Federal Energy Regulatory Commission
Submitted by Rupak Thapaliya on Fri, 2017-01-20 05:21
Submitted by Rupak Thapaliya on Wed, 2014-12-17 10:54
Source: Idaho Rivers United
The Federal Energy Regulatory Commission dismissed a petition today that would have overridden state ability to enforce water quality standards—a right that has been codified by the Supreme Court. The ruling was a win for IRU and other conservation groups that are seeking better water quality standards at three Idaho Power Co. dams on the Snake River in Hells Canyon.
The US Senate has confirmed the nomination of Colette Honorable of Arkansas to be a Commissioner at the Federal Energy Regulatory Commission.
Ms. Honorable was endorsed by the Senate Energy and Natural Resources Committee on December 11.
Honorable has served on the Arkansas Public Service Commission for seven years, including as chairwoman for four years. She is also a past president of National Association of Regulatory Utility Commissioners.
This report has been prepared at the request of EPA to provide an economic analysis of: 1) the costs to Tacoma of the mitigation measures I have been asked by EP to analyze (the "EPA straw man" mitigation measures), 2) how those costs would affect the total cost of Cushman Project generation and any required replacement generation, and 3) the consequences for TCL and its ratepayers of those costs. This report does not address either the environmental or economic benefits of the proposed mitigation measures, such as fishery and recreation benefits, which FERC will be obligated to consider in any Cushman licensing decision.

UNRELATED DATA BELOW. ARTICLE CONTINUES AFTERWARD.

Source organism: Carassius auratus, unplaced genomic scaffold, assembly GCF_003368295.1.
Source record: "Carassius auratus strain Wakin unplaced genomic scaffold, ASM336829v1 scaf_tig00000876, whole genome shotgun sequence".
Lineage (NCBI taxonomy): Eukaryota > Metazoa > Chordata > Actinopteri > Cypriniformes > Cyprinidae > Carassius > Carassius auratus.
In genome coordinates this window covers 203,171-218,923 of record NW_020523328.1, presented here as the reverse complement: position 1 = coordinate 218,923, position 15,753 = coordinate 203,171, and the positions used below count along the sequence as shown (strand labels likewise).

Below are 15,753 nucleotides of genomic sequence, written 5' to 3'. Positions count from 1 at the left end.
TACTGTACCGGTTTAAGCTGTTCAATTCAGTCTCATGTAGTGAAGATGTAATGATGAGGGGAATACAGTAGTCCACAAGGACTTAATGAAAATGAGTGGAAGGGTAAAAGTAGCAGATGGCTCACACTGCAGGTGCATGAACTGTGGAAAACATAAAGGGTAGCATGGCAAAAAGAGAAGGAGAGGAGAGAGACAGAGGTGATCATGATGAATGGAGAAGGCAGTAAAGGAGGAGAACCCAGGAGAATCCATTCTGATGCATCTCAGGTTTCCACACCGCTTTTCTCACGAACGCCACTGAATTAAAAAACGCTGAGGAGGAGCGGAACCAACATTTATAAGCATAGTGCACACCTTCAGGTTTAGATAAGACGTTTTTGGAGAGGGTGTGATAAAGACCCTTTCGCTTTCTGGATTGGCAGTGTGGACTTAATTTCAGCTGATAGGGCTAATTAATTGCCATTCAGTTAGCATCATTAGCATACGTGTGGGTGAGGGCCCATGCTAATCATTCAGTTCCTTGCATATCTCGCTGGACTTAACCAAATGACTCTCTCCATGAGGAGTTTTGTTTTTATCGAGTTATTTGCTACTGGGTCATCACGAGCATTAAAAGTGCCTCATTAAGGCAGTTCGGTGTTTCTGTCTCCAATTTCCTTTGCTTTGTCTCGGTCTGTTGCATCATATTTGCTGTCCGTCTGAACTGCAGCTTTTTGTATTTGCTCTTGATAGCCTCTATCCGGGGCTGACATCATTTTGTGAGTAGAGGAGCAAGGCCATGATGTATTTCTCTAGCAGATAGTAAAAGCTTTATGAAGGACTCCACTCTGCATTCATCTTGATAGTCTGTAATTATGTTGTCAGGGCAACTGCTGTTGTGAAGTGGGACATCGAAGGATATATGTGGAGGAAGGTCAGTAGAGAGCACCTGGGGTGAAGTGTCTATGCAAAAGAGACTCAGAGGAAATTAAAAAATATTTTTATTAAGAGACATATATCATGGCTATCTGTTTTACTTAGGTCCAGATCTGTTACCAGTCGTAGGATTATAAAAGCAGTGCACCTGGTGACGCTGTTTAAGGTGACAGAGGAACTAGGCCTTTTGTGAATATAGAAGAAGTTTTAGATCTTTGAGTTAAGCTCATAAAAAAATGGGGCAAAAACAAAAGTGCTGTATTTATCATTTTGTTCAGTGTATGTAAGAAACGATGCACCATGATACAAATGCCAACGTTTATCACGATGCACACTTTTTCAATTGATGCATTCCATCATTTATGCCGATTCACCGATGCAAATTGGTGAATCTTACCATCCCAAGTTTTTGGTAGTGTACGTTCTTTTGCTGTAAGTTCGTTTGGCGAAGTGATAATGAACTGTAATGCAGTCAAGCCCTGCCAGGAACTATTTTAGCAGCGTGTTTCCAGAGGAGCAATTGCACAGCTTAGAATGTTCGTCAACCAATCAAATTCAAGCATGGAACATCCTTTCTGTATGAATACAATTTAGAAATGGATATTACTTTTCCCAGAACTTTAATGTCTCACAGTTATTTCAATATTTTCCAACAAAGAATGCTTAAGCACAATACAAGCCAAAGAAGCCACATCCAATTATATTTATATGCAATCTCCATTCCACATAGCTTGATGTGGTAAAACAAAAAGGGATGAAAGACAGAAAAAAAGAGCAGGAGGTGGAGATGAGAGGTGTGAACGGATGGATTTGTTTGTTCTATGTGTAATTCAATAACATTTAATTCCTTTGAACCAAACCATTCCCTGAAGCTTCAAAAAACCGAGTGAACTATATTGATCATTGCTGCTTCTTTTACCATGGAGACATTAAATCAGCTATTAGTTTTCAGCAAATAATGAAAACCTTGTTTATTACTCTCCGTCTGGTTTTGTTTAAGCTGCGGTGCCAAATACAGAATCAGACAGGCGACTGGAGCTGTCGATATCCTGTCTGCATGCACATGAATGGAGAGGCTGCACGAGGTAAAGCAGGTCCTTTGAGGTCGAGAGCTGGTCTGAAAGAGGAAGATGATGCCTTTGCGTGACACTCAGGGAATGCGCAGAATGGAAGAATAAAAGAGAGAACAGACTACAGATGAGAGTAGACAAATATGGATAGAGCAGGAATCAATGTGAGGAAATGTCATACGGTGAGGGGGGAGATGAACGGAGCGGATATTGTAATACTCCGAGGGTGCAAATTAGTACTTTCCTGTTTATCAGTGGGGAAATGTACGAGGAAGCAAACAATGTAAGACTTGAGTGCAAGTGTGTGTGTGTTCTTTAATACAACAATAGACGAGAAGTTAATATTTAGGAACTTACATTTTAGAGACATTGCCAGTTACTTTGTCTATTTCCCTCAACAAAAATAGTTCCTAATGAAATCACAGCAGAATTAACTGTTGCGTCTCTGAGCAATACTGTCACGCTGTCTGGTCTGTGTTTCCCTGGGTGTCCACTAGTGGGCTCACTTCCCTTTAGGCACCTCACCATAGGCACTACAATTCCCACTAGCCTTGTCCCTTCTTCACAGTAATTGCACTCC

The proposed mitigation package would increase the cost of electricity produced at Cushman and reduce the amount of electricity generated at Cushman, without substantial rate increases and without jeopardizing Tacoma's competitive position in a deregulated market.
The two methods [FERC] now uses to evaluate the economic value of power from hydro projects have evolved through the years and generally conform to techniques set forth in the Principles and Standards, which the Water resources Council published as final rules in September 1980. Both methods attempt to quantify how an electric power system's future costs would differ with and without a proposed or existing hydro project. The two methods: 1. Simulated market price (often called marginal price, avoided cost, or incremental cost in the electric utility industry) 2. Cost of the most likely thermal alternative
Copyright © 2018, Hydropower Reform Coalition.